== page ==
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Nassau police lieutenant sues for $5 million under disabilities law

Nassau Police Lt. William Ward is seen in

Nassau Police Lt. William Ward is seen in this 2007 photo. Credit: 2007 Nassau County PBA newsletter

A Nassau County police lieutenant is suing the county and its police department for more than $5 million under the Americans with Disabilities Act, alleging he was denied workplace accommodations he requested because of injuries sustained on the job, according to a recently filed lawsuit.

William J. Ward, 47, of Wading River, claims in court papers filed Thursday in U.S. District Court in Central Islip that he was injured in the line of duty April 16, 2013, and was rendered disabled. Ward's attorney, Harry H. Kutner Jr., of Mineola, said in a statement that his client was struck in his patrol car by a drunken driver who was "two times over the limit" on the Southern State Parkway.

Ward, a 25-year veteran of the Nassau force who, according to his lawyer, was named twice by the department as its "supervisor of the year," said he had a back injury on a county form dated June 5, 2014, that requested "reasonable accommodation" for a disability.

"I have a herniated disc that is pressing against my spinal cord causing pain and discomfort," Ward wrote. "I need my work location changed to reduce the amount of time I commute, and thus sit still, to no more than 45 minutes from my residence. . . . I also need a comfortable chair and the ability to recline when needed."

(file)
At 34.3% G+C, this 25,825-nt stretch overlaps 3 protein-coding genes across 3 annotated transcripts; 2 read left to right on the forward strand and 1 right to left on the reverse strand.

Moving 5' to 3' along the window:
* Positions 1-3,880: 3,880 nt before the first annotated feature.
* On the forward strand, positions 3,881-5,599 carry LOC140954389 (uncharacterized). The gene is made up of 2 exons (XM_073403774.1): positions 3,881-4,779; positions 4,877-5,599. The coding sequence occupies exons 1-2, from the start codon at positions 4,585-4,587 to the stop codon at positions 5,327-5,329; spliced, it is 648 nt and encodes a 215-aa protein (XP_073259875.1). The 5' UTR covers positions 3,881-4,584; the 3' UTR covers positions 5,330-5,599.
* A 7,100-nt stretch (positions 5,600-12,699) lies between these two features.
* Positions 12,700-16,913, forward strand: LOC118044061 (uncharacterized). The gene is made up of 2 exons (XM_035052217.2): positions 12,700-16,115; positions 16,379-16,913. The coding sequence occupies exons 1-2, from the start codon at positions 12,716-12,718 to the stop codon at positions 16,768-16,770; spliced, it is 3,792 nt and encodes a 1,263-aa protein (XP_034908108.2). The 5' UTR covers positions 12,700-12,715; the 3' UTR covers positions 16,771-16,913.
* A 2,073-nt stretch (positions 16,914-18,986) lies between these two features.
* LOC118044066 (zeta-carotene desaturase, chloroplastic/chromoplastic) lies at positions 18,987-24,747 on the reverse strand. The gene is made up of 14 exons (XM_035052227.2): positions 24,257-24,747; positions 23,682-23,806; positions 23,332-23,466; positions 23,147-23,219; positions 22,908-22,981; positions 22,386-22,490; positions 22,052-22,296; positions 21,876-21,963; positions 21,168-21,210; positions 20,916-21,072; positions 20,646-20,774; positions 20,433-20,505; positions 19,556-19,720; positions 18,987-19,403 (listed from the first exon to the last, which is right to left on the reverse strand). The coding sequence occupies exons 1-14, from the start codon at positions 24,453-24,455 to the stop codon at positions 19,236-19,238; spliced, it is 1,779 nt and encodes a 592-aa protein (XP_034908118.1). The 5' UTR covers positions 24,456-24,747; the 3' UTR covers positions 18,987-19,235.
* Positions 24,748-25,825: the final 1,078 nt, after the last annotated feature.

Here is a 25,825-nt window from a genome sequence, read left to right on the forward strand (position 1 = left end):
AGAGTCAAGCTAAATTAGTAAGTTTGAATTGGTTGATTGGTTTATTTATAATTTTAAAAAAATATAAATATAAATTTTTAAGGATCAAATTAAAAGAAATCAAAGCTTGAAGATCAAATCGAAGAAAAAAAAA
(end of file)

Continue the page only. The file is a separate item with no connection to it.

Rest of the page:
Wading River is on the North Shore of Suffolk County, about a 60-mile drive from Hewlett in western Nassau, where he worked. The closest precinct to his home, the Second Precinct in Woodbury, is about 42 miles away.

Spokesman for both the county and the police department declined to comment on the pending litigation. Ward declined to comment Monday and referred questions to his lawyer.

The suit seeks damages equal to Ward's past, present and future lost pay and benefits, attorney fees and an injunction ordering the department to implement the requested accommodation.

Ward was paid a total salary of $228,312, including base pay and overtime, in 2013, and $214,059 the year before, records show.

Ward, who was assigned to the Fourth Precinct in Hewlett, said his request was denied, according to court papers, which also allege that other officers' similar requests were granted.

On June 16, 2014, Ward filed a discrimination complaint with the Equal Employment Opportunity Commission and that same day the department retaliated, filing departmental charges against Ward, according to the lawsuit.

Ward violated department policy by leaving his home on Feb. 2, 2014, between 9 a.m. and 5 p.m. while on sick leave, according to a police disciplinary document included in the lawsuit. He was docked 24 hours of paid time, says the form, which is dated June 16, 2014 -- the same day Ward filed the EEOC complaint.

Kutner said in a statement that Ward was brought up on "administrative charges alleging he left his house against department rules to bring his children to Sunday school."

The lawyer said the incident occurred months earlier and was the "result of a lieutenant and a sergeant monitoring his Wading River residence while on overtime on Super Bowl Sunday."

On June 28, 2014, the suit says, the department filed papers to "force" Ward into an involuntary retirement.

CORRECTION: An earlier version of this incorrectly stated that William Ward had retired from the Nassau County Police Department.

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